CSIC / IFIC – Instituto de Fisica Corpuscular (CSIC-UV)
Application of high gradient RF technology for hadron therapy accelerators
A new S-band High-Gradient (HG) RF lab is being constructed at IFIC, under a FEDER funded collaboration agreement between the University of Valencia and the Spanish General Administration (MINECO) for the building integration and the equipment of scientific instrumentation. The main objective of the laboratory is the study of vacuum breakdown phenomenology of 3 GHz HG accelerating structures and development of normal-conducting RF technology, in particular for medical applications.
The current activities of the IFIC HG-RF laboratory are developed in collaboration with CERN RF CLIC group within the framework of the knowledge transfer project ‘High-power testing of a medical highgradient accelerating structure for proton therapy’, for the design and testing of novel HG structures for compact and efficient proton beam facilities for cancer therapy.
The Fellow has contributed to testing and conditioning process, including breakdown studies of two novel high-power prototype 3 GHz accelerating structures commonly used in proton linacs. These accelerating structures are being designed and built at CERN to prove the principle of HG acceleration of low energy protons required for hadron therapy. The Fellow participated in the operation of the CERN X- and S-band testing facilities (Xboxes and Sbox). The first high gradient structure prototype for a medical proton linac has been tested using the high-power infrastructure from the CLIC experimental program. The Fellow has actively participated in testing and data analysis which has been used to improve the understanding of the physics of the breakdown phenomena and the limit in highgradient performances of normal conducting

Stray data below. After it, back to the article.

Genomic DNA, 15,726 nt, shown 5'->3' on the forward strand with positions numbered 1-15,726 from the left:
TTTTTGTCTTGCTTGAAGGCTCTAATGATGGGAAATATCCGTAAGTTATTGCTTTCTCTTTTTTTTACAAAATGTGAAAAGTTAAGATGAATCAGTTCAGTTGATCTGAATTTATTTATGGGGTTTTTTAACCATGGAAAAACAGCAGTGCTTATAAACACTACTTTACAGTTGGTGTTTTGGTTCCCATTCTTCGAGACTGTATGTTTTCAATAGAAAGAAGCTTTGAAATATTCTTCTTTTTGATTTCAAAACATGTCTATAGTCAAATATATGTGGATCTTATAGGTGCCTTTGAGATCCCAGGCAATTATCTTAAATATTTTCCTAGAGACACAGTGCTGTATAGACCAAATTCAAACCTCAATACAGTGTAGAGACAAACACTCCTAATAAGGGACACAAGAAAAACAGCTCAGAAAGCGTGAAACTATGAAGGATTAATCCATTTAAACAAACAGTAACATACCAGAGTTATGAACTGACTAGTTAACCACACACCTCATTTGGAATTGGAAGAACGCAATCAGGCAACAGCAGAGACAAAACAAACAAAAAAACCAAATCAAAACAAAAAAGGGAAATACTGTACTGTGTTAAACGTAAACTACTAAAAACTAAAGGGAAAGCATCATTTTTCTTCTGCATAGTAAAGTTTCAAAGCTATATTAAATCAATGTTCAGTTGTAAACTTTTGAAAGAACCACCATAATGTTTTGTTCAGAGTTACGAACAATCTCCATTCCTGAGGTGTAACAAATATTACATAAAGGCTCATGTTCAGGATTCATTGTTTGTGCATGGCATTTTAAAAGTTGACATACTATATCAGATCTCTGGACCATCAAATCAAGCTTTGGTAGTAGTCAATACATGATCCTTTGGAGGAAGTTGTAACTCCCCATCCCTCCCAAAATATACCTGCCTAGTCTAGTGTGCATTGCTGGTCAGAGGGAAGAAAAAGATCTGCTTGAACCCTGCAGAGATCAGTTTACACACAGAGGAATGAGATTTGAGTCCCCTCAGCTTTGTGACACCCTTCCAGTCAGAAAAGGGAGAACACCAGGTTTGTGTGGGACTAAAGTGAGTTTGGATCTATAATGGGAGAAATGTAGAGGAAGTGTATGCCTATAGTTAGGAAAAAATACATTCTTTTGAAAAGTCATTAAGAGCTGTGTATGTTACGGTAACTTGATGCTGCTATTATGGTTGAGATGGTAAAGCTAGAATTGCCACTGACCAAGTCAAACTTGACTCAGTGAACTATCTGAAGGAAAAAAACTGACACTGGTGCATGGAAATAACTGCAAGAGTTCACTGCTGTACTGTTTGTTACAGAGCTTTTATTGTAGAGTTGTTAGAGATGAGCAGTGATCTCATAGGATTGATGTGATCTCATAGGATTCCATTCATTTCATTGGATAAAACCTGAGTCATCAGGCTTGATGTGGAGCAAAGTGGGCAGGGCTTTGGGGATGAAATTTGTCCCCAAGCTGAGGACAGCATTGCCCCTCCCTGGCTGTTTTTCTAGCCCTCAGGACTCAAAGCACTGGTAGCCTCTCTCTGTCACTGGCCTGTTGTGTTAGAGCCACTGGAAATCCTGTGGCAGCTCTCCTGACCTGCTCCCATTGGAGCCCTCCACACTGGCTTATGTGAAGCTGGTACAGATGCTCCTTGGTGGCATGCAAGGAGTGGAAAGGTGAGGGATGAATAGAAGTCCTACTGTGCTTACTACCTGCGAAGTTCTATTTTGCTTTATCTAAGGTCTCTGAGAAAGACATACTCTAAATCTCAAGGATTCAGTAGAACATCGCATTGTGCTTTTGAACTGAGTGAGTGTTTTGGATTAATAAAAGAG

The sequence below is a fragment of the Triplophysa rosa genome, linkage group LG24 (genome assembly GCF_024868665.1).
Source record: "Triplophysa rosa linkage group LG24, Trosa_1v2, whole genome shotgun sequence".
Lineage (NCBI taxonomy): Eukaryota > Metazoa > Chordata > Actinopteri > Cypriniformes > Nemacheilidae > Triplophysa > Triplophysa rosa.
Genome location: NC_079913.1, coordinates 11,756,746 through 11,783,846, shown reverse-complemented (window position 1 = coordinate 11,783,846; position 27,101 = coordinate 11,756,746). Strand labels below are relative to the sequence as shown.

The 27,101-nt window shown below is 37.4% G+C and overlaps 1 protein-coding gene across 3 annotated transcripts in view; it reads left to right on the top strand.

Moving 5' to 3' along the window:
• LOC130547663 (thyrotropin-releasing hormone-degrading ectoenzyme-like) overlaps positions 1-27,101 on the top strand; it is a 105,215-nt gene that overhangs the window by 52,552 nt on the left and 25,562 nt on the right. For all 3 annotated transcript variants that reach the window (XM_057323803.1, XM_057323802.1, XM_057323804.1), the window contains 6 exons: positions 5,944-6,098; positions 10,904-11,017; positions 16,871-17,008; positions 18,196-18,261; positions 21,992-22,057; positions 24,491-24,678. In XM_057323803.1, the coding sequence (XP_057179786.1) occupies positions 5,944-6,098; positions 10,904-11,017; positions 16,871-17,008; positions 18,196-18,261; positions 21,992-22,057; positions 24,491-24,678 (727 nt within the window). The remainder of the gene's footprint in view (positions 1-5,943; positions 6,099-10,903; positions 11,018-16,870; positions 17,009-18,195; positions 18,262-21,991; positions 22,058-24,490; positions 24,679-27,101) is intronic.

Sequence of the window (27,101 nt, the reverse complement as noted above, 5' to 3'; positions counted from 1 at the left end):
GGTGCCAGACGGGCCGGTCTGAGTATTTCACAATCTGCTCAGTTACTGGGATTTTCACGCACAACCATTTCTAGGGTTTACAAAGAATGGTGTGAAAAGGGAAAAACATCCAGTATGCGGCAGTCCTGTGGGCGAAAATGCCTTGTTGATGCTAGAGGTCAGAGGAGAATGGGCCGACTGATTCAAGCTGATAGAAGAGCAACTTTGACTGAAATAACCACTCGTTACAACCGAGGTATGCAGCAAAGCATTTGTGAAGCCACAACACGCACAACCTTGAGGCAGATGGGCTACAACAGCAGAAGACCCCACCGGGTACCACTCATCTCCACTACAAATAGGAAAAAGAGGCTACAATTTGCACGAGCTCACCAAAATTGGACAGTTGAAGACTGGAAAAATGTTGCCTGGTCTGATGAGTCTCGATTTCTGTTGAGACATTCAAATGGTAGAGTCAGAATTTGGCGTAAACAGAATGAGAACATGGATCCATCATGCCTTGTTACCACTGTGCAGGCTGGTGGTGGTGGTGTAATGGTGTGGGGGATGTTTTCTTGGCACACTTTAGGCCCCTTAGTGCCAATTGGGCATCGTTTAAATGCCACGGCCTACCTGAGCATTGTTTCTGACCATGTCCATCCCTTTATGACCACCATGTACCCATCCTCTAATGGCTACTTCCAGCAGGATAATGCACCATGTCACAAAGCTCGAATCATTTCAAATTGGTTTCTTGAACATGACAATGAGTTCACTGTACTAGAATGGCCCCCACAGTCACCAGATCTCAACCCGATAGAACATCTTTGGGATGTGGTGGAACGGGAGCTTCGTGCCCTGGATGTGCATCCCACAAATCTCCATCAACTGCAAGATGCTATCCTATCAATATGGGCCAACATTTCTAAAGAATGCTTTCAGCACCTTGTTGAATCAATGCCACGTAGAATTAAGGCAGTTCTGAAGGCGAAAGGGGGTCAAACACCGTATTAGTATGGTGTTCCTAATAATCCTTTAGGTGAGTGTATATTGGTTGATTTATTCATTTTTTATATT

acceleration structures. The experience acquired in the running of the Xboxes will be used to contribute to the finalization of the implementation of the HG-RF lab constructed in IFIC. The test of the second proton linac structures at University of Valencia will complement this work.
The Fellow participated in studies of other low energy ion accelerators to be used as injector for hadron therapy linacs. Development of a compact and low-cost RFQ allows adapting the previous TERA design to modern technologies and building on the experience from the construction of CERN’s Linac 4 RFQ.
Image courtesy of CSIC/IFIC